Backstory: In 2006, I decided that I was going to start running. I don't really know why. I've NEVER been a runner or an athlete of any form or fashion. But I'd recently lost quite a bit of weight and was feeling healthier than I had in long time, so I felt inspired to push my body and see what I could do.
At first, I could only run a few feet. In fact, I set my goal to run from one light pole to the next; then, past two light poles. Eventually I increased my goal to run from my neighborhood to the neighborhood just up the street. I thought I'd never get there. After I achieved this goal, I wondered, "Could I run a mile?" I'd clock it on my car's odometer over and over -- the firestation. I had to run to the firestation.
Well, after much training with my friend Jennifer, we ran to the firestation. Then we set a new goal: to run a 5K. We trained for four months last year for our first race, the Turkey Trot, and last November we ran every step of the 3.2 miles. I just can't tell you how amazing this was for me -- to accomplish something so athletic, to push my body, and to reach my goal.
Last Thursday (7/03) I ran in my second 5K -- the Fireball -- with Tim. It was a 9 p.m. race, thank goodness! The July heat and humidity was tough enough, even at that late hour. Tim ran the Turkey Trot with me too, but since I had my running buddy Jennifer then, he went to the front of the pack to make good time. This time he committed to run with me the whole distance.
One thing I love about these races is the start: the huddled crowd waiting for the start, full of adrenaline and nervous chatter, and then the view of the runners slowly spreading out along the race route, a constant stream of people moving in unison. However, I quickly try to block out the other runners so I can establish my own pace and stick with it. And for the first mile, I do well. I love having Tim right by my side, matching my steps.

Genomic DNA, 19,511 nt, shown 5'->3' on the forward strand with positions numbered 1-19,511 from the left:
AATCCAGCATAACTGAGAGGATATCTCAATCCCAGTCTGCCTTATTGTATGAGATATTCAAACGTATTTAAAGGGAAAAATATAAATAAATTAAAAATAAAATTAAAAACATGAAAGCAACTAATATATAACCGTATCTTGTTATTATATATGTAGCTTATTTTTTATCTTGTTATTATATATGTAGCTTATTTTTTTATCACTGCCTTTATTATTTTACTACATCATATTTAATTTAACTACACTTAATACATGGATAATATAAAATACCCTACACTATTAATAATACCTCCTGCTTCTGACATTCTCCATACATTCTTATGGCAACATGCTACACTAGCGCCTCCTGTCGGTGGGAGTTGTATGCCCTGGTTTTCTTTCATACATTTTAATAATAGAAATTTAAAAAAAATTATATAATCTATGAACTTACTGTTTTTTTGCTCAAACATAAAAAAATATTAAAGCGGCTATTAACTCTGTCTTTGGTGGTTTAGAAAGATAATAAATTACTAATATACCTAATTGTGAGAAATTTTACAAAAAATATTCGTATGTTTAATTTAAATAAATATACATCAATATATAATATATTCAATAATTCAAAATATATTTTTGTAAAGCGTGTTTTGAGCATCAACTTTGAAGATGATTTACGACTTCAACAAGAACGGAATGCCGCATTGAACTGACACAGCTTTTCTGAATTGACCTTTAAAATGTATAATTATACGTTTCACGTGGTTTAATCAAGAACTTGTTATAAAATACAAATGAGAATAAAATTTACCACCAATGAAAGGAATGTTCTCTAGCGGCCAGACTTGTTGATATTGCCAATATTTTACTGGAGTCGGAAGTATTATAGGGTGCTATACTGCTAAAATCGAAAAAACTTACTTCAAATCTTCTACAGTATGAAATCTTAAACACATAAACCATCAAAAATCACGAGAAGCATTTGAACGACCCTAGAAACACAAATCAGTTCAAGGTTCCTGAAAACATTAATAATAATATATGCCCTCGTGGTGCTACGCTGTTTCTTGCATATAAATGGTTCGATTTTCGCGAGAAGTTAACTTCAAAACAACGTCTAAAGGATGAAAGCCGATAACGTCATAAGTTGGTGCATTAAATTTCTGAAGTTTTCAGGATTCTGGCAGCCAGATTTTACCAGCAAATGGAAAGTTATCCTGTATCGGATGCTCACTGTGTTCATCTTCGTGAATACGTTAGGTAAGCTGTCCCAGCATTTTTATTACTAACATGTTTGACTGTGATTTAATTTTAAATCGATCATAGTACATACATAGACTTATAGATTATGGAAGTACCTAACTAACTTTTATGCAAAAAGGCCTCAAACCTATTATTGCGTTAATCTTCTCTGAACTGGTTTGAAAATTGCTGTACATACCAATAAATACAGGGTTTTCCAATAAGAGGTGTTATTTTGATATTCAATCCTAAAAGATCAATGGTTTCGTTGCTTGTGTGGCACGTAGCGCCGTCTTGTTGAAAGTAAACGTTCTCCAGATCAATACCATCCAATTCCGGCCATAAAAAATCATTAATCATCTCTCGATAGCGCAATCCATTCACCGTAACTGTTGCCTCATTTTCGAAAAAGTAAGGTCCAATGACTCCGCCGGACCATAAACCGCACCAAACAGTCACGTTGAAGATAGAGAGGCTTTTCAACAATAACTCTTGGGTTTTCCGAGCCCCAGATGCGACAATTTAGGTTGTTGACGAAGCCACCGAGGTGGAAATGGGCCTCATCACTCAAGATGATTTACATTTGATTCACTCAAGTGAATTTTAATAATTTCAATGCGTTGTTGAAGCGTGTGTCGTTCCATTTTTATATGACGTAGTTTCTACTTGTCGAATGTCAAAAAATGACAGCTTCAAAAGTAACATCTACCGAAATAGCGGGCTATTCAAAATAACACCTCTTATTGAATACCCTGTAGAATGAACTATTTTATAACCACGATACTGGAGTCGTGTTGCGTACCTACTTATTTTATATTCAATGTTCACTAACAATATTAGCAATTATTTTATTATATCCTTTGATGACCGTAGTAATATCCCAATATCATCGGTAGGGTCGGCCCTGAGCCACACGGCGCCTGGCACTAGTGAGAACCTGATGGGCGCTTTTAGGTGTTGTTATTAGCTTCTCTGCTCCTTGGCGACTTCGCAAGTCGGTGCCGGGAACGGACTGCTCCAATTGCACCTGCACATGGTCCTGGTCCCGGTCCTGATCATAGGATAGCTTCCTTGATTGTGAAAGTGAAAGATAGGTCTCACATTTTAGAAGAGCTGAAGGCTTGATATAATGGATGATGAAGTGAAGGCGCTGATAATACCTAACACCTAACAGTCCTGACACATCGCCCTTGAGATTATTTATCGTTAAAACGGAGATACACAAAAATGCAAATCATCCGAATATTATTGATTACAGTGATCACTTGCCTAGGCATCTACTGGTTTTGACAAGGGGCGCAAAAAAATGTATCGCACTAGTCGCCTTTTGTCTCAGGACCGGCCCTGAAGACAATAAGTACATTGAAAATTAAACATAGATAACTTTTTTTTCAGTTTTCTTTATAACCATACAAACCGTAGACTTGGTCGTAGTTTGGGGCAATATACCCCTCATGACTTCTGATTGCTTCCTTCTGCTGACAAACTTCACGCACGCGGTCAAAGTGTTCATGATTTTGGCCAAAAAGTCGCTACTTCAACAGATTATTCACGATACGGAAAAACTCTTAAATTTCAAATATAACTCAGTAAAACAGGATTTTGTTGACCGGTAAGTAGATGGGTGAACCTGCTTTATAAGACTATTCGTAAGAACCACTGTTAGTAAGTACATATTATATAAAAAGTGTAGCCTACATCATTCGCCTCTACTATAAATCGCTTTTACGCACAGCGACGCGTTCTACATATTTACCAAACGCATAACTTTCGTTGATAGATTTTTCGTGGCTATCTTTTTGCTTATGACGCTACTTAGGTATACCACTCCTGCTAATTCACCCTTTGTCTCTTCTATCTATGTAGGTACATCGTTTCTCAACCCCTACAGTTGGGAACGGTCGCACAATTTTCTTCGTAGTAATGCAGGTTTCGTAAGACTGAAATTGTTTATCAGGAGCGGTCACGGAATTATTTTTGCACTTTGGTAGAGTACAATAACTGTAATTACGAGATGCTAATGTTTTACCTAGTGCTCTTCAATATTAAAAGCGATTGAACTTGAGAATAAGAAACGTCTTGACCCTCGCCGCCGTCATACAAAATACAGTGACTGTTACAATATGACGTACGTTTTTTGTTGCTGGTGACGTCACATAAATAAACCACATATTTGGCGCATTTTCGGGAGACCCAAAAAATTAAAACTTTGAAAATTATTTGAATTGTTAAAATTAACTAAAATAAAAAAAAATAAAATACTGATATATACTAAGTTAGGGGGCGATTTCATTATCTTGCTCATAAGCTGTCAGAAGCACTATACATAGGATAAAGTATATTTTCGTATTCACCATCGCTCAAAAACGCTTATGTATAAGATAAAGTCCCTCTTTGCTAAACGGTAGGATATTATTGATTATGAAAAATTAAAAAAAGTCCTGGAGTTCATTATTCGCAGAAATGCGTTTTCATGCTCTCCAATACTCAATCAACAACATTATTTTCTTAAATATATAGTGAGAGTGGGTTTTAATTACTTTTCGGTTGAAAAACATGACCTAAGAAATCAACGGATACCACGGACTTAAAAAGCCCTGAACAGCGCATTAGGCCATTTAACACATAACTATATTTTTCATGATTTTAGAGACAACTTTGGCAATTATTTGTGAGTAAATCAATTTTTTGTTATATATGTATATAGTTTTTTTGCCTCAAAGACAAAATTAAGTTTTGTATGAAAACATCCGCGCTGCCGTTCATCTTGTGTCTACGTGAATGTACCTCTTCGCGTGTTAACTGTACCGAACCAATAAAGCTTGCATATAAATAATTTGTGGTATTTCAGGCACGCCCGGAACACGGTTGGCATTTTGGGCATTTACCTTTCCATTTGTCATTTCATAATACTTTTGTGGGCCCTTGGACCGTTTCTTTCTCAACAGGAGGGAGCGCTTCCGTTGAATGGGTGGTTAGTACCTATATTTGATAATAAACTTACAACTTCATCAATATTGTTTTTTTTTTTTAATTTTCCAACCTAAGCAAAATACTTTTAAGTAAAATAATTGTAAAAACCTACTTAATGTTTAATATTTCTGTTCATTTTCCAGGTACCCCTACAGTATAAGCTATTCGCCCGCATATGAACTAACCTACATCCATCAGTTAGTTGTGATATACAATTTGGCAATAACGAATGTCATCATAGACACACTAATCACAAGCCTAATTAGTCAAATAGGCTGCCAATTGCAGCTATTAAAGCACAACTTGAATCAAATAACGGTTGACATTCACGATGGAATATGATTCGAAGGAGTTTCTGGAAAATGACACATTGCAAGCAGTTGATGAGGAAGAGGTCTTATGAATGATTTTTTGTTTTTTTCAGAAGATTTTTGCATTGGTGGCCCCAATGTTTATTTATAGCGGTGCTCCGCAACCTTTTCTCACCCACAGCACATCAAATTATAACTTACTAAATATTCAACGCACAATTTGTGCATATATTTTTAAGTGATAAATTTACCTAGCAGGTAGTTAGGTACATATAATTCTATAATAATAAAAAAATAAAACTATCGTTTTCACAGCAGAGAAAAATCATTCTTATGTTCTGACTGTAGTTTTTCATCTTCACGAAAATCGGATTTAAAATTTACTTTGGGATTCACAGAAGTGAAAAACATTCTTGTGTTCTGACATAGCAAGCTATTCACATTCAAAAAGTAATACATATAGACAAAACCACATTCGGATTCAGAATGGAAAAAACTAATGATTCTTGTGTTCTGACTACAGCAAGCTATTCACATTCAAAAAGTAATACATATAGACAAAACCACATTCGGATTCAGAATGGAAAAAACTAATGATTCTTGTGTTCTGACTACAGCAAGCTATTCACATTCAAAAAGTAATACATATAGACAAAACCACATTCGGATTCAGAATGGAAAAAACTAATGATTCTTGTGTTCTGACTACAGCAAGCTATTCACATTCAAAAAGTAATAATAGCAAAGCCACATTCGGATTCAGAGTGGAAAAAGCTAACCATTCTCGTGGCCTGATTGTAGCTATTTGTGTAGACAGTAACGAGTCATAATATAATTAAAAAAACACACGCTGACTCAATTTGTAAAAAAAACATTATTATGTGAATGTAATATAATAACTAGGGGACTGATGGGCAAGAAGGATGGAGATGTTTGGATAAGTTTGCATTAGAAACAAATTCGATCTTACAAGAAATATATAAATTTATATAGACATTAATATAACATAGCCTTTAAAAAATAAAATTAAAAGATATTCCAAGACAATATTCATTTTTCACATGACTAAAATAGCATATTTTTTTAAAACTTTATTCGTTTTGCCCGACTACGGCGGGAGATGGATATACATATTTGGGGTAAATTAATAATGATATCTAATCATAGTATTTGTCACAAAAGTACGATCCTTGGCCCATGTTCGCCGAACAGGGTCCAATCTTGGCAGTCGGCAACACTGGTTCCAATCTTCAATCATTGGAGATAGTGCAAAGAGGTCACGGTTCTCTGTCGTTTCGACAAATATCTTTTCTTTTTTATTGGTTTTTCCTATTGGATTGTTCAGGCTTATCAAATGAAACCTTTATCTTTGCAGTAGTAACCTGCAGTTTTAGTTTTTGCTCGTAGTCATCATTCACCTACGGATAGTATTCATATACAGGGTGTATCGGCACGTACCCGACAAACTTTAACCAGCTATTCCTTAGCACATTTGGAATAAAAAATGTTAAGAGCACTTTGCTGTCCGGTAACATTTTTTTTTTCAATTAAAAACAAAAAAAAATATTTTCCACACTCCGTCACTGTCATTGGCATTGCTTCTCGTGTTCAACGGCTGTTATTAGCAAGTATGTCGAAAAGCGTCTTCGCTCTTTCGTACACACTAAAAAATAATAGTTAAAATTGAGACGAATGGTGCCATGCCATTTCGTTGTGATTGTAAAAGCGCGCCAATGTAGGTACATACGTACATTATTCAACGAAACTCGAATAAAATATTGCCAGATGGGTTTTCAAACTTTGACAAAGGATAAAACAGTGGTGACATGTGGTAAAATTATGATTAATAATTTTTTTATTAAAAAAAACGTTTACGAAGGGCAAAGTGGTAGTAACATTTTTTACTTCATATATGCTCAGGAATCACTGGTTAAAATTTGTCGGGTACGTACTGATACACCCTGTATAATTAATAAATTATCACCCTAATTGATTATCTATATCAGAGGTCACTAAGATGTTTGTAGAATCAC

Then, a side cramp hits. Ugh. This didn't happen at the Turkey Trot. I try to push through and keep running but I can't. I have to slow down and walk. And I'm upset. I feel like a failure. I urge Tim to keep running, but he won't. He stays by my side and encourages me every step of the way. "You're amazing," he says, over and over again, whether I am walking or running (I do more of both). And my heart swells because I know that he believes this to his core. I may not be running a glorious race, but I feel glorious because of Tim's words.
In the end, we ran more than we walked, and we completed the race by running across the finish line (only 3 minutes slower than my Turkey Trot time). I find that I learn a lot about myself in my running, but on this night, chief among the lessons I learned was how blessed I am to have my biggest fan beside my side every day and every night -- keeping pace with me, urging me on, and inspiring me to keep running.
We're not sure when our next race will be, but we do intend to run the Knoxville 1/2 marathon in the Spring of '09. I can assure you that Tim and I will not keep the same pace in this race, so if anyone wants to be my running buddy, I'd love to have you join me! And if you've never run before, begin in the morning by running from one light pole to the next -- it's a start!